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From Cannes: ‘Holy Spider' is a Grim Depiction of Patriarchal Violence

Dir. Ali Abbasi — 4 Stars

Zar Amir-Ebrahimi stars as Rahimi in “Holy Spider,” directed by Ali Abbasi.
Zar Amir-Ebrahimi stars as Rahimi in “Holy Spider,” directed by Ali Abbasi. By Courtesy of Festival de Cannes
By Jaden S. Thompson, Crimson Staff Writer

Content Warning: Violence

In 2001, serial killer Saeed Hanaei confessed to killing 16 female sex workers in the holy city of Mashhad, Iran. Hanaei made no effort to plead innocent — in fact, he admitted to his gruesome crimes with pride. He even said he would still be murdering women if he hadn’t been caught. His motivation? He claimed he was fulfilling his religious duty of “cleansing” the city.

Iranian director Ali Abbasi’s latest film “Holy Spider,” which premiered at the 2022 Cannes Film Festival on May 22, is loosely based on the true story of the murderer known as the Spider Killer — so named for the way he would lure women into his “web” and strangle them with their headscarves like a spider traps its prey. In adapting this true crime story, Abbasi took the creative liberty of inserting fictional journalist Rahimi (Zar Amir-Ebrahimi) into the center of his narrative, who takes it upon herself to get to the bottom of the mysterious killing spree. With Amir-Ebrahimi’s bold and arresting performance at the foreground, Abassi’s film is an unflinchingly grim depiction of the toll of patriarchal violence.

“Holy Spider” begins by introducing the audience to the women that the Spider Killer (played by Mehdi Bajestani) targets: sex workers, many of whom are addicted to drugs. He believes these women are corrupted and that he is doing society a service by killing them. The women he targets are also mothers and daughters, and they are portrayed with devastating humanity before each of them are brutally killed. The first victim is shown leaving her child for the night, putting on makeup, and changing into high heels in a public bathroom. In this opening sequence, Abbasi takes us through Hanaei’s disturbing routine: He picks this woman up on his motorcycle before taking her to his house where he strangles her to death, using her chador as a body bag and disposing of her. He repeats this again and again.

There are multiple murders of sex workers shown in the first half of the film, and Abbasi doesn’t shy away from their gruesome, horrific details. In each scene, this extreme violence is difficult to watch, especially after each woman’s own personhood is revealed to the audience for a brief period. The violence blurs the line between a gratuitous inclusion and an authentic depiction of the unbelievable horrors of misogyny. Though less gut-churning than the murders, the portrayal of Hanaei’s family life — he is married with three children — is also deeply unsettling. In one scene, he is shown playing with his young daughter at home; soon after, he is killing another woman. The dissonance is spine-chilling.

As the murders increase, Rahimi realizes she is more invested in the safety of sex workers in the city than the police or anyone else around her. She goes to extreme lengths to catch the killer, leaving the audience peeking between their fingers in fear as she makes increasingly risky decisions. Amir-Ebrahimi delivers a stunning lead performance as the fierce, self-possessed, and unwaveringly courageous Rahimi, who is well deserving of Cannes’s Silver Palm Award for Best Actress. Her talent lies in her acerbic line delivery and her striking facial expressions — her unwavering gaze, the determined set of her jaw.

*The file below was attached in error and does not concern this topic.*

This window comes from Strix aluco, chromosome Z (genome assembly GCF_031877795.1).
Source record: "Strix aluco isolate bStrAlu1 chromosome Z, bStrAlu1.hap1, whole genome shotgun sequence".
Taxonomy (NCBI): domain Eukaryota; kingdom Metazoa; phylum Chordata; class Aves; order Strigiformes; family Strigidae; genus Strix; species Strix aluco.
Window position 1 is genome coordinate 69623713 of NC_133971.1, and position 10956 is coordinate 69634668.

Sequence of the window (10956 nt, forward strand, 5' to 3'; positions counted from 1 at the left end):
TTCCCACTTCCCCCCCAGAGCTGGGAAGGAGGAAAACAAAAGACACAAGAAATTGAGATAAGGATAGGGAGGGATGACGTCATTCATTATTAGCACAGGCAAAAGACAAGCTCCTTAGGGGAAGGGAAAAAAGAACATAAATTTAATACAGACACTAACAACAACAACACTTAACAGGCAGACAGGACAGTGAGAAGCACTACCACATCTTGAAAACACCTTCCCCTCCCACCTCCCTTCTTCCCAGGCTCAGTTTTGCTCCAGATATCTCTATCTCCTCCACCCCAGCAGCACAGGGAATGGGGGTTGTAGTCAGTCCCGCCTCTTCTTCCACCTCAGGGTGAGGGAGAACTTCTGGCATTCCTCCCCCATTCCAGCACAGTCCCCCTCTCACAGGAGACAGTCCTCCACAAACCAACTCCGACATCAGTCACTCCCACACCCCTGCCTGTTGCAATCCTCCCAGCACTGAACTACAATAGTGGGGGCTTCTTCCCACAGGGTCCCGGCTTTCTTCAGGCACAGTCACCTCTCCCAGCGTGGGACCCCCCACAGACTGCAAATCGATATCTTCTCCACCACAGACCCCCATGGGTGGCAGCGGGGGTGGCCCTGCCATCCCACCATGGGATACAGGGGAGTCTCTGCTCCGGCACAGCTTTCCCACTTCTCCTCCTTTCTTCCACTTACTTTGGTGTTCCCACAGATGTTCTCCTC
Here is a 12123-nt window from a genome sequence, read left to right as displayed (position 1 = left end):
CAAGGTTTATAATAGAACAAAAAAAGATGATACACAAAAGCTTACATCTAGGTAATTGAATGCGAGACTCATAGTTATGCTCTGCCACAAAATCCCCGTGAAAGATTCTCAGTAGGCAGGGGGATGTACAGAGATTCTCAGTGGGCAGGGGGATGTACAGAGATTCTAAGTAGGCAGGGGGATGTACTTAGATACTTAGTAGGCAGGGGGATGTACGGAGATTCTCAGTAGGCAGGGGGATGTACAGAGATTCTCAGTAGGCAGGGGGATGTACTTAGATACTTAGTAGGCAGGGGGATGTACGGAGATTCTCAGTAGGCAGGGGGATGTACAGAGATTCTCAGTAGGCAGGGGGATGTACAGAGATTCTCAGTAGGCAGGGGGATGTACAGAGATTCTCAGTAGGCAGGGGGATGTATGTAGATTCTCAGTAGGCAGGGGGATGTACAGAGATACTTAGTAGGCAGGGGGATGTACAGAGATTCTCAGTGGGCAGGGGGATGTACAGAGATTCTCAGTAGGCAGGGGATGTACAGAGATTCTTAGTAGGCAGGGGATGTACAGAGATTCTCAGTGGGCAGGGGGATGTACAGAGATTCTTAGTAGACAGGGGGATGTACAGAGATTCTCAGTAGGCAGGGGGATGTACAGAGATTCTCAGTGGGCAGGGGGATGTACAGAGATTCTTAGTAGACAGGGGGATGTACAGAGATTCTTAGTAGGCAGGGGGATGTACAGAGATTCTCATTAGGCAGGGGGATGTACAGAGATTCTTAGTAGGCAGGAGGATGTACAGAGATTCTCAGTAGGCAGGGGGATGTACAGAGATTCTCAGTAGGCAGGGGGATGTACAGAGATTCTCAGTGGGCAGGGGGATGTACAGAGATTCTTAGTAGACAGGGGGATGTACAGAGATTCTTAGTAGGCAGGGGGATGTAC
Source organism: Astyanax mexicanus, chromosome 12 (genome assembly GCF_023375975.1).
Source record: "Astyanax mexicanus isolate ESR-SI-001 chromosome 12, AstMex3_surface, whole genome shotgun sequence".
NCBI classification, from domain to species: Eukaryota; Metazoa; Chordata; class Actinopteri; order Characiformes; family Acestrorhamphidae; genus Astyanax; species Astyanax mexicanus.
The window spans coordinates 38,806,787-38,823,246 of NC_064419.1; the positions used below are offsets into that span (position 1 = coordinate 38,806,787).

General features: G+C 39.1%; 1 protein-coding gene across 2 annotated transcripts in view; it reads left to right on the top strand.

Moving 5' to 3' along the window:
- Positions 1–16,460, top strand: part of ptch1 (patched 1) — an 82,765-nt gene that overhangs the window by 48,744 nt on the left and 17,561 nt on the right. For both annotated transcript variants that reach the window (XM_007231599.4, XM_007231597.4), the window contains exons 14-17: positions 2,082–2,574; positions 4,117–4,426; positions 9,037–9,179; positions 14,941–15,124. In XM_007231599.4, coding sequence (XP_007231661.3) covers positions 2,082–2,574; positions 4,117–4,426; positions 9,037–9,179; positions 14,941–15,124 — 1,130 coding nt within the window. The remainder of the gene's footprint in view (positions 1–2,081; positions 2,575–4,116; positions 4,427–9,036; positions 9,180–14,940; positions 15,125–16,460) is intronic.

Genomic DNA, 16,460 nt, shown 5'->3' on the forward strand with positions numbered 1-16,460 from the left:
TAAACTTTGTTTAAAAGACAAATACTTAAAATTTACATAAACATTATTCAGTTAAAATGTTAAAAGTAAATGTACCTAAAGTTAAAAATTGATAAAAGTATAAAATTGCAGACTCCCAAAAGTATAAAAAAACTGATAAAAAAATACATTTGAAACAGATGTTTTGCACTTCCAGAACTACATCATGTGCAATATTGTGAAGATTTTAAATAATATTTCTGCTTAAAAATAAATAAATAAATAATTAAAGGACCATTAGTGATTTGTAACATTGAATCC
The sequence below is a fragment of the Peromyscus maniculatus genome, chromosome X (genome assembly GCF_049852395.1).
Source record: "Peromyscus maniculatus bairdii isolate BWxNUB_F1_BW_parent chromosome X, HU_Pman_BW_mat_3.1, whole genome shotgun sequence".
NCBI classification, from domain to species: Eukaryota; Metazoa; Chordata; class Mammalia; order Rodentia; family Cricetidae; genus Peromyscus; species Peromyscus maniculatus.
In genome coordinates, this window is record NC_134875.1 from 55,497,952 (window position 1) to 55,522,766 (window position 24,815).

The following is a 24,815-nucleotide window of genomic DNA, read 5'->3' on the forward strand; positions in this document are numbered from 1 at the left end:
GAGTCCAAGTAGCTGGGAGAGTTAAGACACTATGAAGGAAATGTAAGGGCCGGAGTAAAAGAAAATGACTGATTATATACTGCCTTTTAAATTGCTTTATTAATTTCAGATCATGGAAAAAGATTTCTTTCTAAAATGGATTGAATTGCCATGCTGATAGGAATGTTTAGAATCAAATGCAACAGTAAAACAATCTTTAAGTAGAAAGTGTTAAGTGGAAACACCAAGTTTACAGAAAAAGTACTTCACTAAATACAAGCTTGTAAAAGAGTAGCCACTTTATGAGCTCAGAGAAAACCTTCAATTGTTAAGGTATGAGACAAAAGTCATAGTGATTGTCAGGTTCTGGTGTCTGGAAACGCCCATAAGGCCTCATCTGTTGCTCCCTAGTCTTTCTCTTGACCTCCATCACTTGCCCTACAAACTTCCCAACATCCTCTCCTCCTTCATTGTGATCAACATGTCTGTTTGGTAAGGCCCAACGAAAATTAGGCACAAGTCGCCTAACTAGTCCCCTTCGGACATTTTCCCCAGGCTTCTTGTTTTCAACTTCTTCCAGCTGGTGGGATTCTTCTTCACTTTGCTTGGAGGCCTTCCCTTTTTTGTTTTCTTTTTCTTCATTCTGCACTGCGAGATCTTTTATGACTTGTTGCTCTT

Although one might expect the climax of a serial killer crime procedural to depict the capture of the murderer, Hanaei is arrested relatively early in “Holy Spider” after Rahimi uncovers his identity in a near-death sting operation. She executes this mission of her own accord with only the help of a fellow journalist. If almost unbelievable in the way it plays out, it’s nevertheless a captivating, nerve-racking scene.

The second half of the film is dedicated to portraying Hanaei’s trial and the public reaction to his murders. Instead of condemning his violence or recoiling in fear, many people side with him and praise his “cleansing” of the city. Witnessing this positive reception to 16 murdered women — which did happen in real life — is one of the most unnerving parts of the film. Protestors gather outside the court in support of his release; his wife is devastated not that he has killed so many women but that he might be sentenced to death for his actions. What’s most heartbreaking is seeing his young son at first question his father’s actions and then come to regurgitate his same twisted beliefs. The cycle of patriarchal violence continues.

At the premiere of “Holy Spider” at Cannes’s Grand Théâtre Lumière, Abbasi spoke on the meaning behind his film. He felt there was always an injustice done toward the victims of the Spider Killer, in that they were often overlooked in discussions of his crimes. “Even when people condemn this… they never mention those women. And I feel that there is a little, little,” — Abassi held up his thumb and forefinger close together — “this small piece of justice here being played out tonight.” While “Holy Spider” is often difficult to watch, Abbasi succeeds in depicting the devastating and immeasurable human loss resulting from Hanaei’s acts of violence, while also showing the misogynistic societal values that enabled his actions.

“Holy Spider” is a gripping and deeply sinister film, especially for those previously unaware of the Spider Killer’s crimes. While Rahimi’s feminist advocacy is inspiring, it’s ultimately a bleak, disheartening story of unrelenting oppression — which makes it all the more urgent that it be told nonetheless.

—Arts Chair Jaden S. Thompson can be reached at

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